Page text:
Chinese yuan softens amid dollar surge, on track to draw strength from H2 economic recovery: expert
Published: Aug 24, 2022 08:32 PM
Foreign exchange Photo:Xinhua

Foreign exchange Photo:Xinhua

The Chinese yuan has softened beyond 6.8 against the US dollar, as the greenback surge has most non-dollar currencies weakening. 

The yuan, which remains stronger than other major non-dollar currencies, is on track to draw strength from the economy's recovery hopes in the second half, according to a veteran market watcher.

The yuan's daily fixing versus the US dollar was set at 6.8388 on Wednesday, strengthening from the previous day's 6.8523, official data showed.

This compares with the August 15 reading of 6.741, suggesting the yuan's losses of roughly 1,000 basis points (bps) against the dollar over the past trading week.

The yuan's softening mostly indicates a strong dollar amid the US Federal Reserve's hawkishness, Tan Yaling, head of the China Forex Investment Research Institute, told the Global Times on Wednesday.

The US Dollar Index is holding steady at a nearly 20-year high, trading around 109. Behind the dollar's unusual strength are the Fed's aggressive rate-hiking decisions. The US central bank raised its federal funds target rate by an additional 75 bps in late July, the fourth time it has hiked rates this year.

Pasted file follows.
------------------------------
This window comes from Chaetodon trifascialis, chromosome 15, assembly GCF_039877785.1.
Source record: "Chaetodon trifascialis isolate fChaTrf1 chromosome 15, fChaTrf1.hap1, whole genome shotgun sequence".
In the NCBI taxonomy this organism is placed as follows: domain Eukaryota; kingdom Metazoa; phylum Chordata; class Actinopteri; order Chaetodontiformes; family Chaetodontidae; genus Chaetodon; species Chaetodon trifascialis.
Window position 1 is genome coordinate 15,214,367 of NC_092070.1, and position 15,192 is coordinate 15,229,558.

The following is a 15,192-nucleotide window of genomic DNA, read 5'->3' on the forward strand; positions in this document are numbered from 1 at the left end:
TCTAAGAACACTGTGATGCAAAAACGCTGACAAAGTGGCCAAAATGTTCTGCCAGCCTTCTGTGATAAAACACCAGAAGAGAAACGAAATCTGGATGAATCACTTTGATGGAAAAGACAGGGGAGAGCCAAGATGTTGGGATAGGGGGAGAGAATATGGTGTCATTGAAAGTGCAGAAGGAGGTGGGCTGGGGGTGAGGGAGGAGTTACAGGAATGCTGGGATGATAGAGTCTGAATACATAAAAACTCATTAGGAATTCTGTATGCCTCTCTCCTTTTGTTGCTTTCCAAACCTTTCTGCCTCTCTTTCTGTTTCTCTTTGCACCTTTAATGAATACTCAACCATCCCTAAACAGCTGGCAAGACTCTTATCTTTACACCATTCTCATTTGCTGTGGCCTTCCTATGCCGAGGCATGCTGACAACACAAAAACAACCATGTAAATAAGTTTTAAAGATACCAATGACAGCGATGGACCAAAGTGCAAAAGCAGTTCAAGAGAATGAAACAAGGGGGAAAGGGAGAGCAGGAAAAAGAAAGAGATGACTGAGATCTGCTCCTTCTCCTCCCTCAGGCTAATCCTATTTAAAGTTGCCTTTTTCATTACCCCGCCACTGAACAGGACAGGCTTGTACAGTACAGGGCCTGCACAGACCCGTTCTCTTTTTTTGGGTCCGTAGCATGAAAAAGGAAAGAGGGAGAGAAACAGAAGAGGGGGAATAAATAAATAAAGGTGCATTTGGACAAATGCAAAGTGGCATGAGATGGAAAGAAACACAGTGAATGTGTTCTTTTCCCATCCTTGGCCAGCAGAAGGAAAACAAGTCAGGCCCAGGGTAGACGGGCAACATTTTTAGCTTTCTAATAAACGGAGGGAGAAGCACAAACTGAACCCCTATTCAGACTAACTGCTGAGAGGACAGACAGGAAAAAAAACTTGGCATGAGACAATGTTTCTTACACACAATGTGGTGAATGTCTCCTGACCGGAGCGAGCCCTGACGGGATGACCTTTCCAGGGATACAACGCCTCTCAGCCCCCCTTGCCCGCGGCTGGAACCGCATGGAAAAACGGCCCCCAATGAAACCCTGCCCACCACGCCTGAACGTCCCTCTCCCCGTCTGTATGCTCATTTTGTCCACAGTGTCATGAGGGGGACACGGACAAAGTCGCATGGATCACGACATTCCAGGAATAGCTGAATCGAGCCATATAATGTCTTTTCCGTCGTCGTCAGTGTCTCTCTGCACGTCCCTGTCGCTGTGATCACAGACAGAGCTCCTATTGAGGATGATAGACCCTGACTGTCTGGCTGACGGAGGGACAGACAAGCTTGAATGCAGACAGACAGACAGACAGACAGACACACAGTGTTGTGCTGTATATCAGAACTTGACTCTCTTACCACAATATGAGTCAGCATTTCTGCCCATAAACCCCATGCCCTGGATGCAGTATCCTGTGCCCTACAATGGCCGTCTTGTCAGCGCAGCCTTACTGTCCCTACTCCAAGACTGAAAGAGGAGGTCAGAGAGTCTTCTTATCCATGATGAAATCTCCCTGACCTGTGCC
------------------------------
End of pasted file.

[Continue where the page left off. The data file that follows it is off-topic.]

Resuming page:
A divergence in monetary policy between China and the US has apparently put downward pressure on the yuan.

Since the start of the third quarter, the yuan hovered around 6.7 against the dollar before quickly approaching 6.8 in mid-August when the People's Bank of China (PBC), the country's central bank, surprised the market with interest rate cuts.

The PBC trimmed the rate of one-year medium-term lending facility loans by 10 bps on August 15. On the same day, it also lowered the seven-day reverse repo rate by 10 bps.

One week later, the PBC announced asymmetric rate cuts to its benchmark lending rate - the loan prime rate (LPR). The one-year LPR was lowered by 5 bps while the five-year LPR was trimmed by 15 bps.

Still, the yuan was shown to be stronger than its peer currencies. As the US Dollar Index trends upward, the euro tumbled below parity against the dollar, while the South Korean won fell to its lowest level in 13 years. The yen, for its part, has continued a downtrend after falling to a 20-year low.

Non-dollar currency weakness at large might fuel speculative bets on a softer yuan, and Tan said that the yuan is on track to regain some of its lost ground by the end of the year.

In a sign of sustained confidence in the Chinese currency, overseas institutional investors recorded net purchases of yuan bonds of 6.6 billion yuan ($0.96 billion) in July, reversing a continuation of net sales over the preceding few months, according to the China Foreign Exchange Trade System.

The Chinese economy is widely expected to regain growth momentum in the fourth quarter while the US economy will likely be challenged by deepening political woes and debt ceiling anxieties by then, the expert explained, forecasting the yuan's return to 6.5-6.6 versus the dollar before the end of the year.